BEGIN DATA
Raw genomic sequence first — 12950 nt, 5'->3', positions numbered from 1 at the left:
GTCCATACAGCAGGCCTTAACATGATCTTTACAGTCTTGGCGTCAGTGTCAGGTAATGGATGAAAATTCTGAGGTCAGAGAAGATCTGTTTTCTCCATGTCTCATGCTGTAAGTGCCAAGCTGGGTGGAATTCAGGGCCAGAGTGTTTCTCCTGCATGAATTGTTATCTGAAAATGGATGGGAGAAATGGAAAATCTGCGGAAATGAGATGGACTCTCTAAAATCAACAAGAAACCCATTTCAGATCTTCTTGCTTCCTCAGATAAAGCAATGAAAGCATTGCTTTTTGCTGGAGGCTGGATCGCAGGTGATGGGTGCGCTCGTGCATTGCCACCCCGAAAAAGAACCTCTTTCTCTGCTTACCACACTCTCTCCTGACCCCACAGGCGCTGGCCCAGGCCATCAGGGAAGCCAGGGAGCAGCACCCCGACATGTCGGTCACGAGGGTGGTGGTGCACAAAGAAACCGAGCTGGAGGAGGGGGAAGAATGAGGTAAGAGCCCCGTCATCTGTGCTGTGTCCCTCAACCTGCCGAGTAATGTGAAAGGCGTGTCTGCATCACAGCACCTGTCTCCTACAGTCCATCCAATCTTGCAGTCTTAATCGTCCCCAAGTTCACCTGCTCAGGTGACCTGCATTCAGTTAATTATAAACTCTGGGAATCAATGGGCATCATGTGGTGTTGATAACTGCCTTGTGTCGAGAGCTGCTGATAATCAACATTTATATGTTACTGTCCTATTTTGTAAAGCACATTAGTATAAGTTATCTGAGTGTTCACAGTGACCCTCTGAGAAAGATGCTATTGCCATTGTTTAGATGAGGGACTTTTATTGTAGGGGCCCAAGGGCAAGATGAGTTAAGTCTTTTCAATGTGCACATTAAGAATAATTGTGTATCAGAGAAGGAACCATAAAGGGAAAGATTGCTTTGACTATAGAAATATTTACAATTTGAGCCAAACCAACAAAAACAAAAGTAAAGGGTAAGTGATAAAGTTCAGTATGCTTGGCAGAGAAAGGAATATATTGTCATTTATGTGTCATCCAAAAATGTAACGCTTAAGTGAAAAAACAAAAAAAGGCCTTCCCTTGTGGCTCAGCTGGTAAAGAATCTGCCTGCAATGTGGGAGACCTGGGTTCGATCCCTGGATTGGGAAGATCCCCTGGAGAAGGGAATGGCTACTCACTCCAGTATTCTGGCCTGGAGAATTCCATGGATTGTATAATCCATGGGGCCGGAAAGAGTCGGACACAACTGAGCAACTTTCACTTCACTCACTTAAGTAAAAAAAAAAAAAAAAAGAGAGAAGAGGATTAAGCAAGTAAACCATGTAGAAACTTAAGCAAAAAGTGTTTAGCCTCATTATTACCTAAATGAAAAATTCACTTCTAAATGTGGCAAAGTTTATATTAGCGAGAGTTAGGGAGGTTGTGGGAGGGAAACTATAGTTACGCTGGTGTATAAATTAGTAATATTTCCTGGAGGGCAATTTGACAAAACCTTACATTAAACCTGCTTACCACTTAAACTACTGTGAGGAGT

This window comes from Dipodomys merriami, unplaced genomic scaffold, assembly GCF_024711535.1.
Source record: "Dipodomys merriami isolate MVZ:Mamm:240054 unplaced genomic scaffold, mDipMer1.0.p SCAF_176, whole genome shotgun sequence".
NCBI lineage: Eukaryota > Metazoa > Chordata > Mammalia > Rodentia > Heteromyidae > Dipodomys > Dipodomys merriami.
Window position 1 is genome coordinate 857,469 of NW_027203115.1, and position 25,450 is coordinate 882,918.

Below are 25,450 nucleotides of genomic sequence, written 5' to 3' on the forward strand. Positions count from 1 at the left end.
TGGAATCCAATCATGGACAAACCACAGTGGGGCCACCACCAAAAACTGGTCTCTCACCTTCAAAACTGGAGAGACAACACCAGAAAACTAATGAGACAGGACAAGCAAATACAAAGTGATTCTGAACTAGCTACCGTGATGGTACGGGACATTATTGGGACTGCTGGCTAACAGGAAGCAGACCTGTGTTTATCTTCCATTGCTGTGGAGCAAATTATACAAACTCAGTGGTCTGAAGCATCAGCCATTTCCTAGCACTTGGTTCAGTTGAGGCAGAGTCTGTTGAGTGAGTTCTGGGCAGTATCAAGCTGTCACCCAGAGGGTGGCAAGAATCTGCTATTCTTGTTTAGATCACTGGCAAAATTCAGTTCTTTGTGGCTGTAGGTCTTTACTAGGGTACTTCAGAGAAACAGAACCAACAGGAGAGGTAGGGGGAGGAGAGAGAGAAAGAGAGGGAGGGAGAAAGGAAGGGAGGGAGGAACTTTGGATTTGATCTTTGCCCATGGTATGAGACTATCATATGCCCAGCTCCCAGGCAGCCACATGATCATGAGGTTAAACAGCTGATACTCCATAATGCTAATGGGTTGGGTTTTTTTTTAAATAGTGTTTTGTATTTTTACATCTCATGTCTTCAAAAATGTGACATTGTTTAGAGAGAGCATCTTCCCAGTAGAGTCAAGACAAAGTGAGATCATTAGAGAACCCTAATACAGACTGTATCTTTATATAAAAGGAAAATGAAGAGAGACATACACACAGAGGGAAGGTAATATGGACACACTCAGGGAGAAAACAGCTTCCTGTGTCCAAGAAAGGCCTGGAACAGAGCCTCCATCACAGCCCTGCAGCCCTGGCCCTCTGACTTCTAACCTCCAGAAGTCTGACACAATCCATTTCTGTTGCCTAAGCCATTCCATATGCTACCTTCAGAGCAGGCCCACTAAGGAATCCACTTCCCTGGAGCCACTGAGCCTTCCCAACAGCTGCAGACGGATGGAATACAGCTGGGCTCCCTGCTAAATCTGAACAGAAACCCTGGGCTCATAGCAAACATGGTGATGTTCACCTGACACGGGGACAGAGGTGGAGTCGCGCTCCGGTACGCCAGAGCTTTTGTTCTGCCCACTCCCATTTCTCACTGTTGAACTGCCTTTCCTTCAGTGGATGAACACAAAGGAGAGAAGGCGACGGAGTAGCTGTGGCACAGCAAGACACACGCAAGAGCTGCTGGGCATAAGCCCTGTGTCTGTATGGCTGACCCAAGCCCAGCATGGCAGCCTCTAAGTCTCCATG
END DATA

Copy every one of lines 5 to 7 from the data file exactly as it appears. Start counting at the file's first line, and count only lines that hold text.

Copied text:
NCBI lineage: Eukaryota > Metazoa > Chordata > Mammalia > Rodentia > Heteromyidae > Dipodomys > Dipodomys merriami.
Window position 1 is genome coordinate 857,469 of NW_027203115.1, and position 25,450 is coordinate 882,918.

Below are 25,450 nucleotides of genomic sequence, written 5' to 3' on the forward strand. Positions count from 1 at the left end.